Let workers borrow from their pension funds, urges expert

Approach could be seen as an ‘inter-life approach – a younger me is borrowing from an older me’

Roma Burke of Lane Clark and Peacock says pension funds should consider lending directly to homebuyers,  the “logical next step in a diversification of how pension funds invest their money”.

Roma Burke of Lane Clark and Peacock says pension funds should consider lending directly to homebuyers, the “logical next step in a diversification of how pension funds invest their money”.

 

Workers should be able to borrow from their pension to fund their first home purchase as part of the Government’s new auto-enrolment scheme, a pensions expert has said, adding that the net cost of the scheme to employees may be greater than expected.

Speaking at the Society of Actuaries in Ireland president’s conference on Thursday, Roma Burke, partner at Lane Clark and Peacock, said the Government should allow savers to access a part of their pension funds to deal with major lifetime milestones, such as home purchase.

Auto-enrolment is due to be introduced in Ireland from 2022 , but the Government has shown a reluctance to allow early drawdown in the scheme. In the UK, policymakers are set to trial an early access approach to the Nest auto-enrolment scheme, which would see pension contributions shared between a pension pot and a liquid savings vehicle.

However, Ms Burke is suggesting something different for Ireland; instead of drawing down money from your pension fund, you just borrow from it.

No tax implications

“This approach could be considered an inter-life approach – a younger me is borrowing from an older me to help me with my key life milestones and my aspirations,” she said, adding that this approach would have no tax implications and people would be encouraged to top-up their pension again because they themselves are the lender.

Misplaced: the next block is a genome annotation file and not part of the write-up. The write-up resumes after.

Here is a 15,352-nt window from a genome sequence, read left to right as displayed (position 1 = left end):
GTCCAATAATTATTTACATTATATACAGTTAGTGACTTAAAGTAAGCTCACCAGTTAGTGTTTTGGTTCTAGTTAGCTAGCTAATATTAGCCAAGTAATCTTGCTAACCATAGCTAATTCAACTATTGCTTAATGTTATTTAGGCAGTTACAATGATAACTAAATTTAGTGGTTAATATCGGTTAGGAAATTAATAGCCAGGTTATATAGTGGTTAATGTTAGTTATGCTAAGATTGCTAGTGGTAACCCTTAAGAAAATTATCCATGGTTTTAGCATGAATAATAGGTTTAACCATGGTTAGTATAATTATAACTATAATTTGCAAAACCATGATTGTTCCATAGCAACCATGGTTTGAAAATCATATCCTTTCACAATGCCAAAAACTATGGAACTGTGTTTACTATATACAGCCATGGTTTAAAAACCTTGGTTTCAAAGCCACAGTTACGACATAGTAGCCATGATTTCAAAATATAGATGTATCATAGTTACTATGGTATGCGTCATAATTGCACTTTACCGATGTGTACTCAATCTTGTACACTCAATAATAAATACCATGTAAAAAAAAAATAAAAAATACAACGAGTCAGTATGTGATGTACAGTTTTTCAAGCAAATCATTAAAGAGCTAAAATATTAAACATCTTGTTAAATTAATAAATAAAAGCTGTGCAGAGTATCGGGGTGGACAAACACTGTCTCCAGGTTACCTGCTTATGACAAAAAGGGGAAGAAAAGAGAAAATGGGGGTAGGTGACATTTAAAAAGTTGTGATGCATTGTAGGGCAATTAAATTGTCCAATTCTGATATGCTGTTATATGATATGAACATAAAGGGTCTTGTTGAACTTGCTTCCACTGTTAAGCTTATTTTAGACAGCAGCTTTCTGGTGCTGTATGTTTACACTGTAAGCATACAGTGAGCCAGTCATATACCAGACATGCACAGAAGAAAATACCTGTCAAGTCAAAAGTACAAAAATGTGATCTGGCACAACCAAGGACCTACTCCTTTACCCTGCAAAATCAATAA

Ms Burke also queried how affordable auto enrolment will actually be for people. It has been proposed that people will contribute 6 per cent of their gross earnings once the scheme is fully ramped up, but as Ms Burke pointed out, because of the way the system is proposed to work, this 6 per cent has to come out of net pay, not gross pay.

Single person

So, a single person earning the average full-time wage of just over €46,000 will have to make a contribution of 6 per cent a year on their gross income, of €53 a week. However, as this is taken out of their net take home pay of € 668 a week, their contribution is actually closer to 8 per cent of their net take-home pay. And as Ms Burke points out, this increases to over 9 per cent for people earning the maximum under the scheme of €75,000.

“There is no middle ground, after the initial run-in period it will be the full contribution or nothing. There does not seem to be any supports for those who might like to save, but save less,” she said.

She also queried the proposed tax relief of 25 per cent which would be given to people opting into auto-enrolment.

“This means again for the average full-time worker, he or she will pay tax at 40 per cent but only effectively claim relief at 25 per cent, significantly less than under the current system,” she said.

Lending for housing

Pension funds should also consider lending directly to putative homebuyers, Ms Burke said, adding that such a move could be the “logical next step in a diversification of how pension funds invest their money”.

Noting that approved retirement fund (ARF) holders who have a built up a lump of money are looking for long term predictable income over a period of 25 or 30 years, Ms Burke suggests a service that would match up those who want to loan money for home ownership with those who want to borrow to buy their home.

“A type of double-pooled scheme where money is pooled and loans are also pooled,” she said.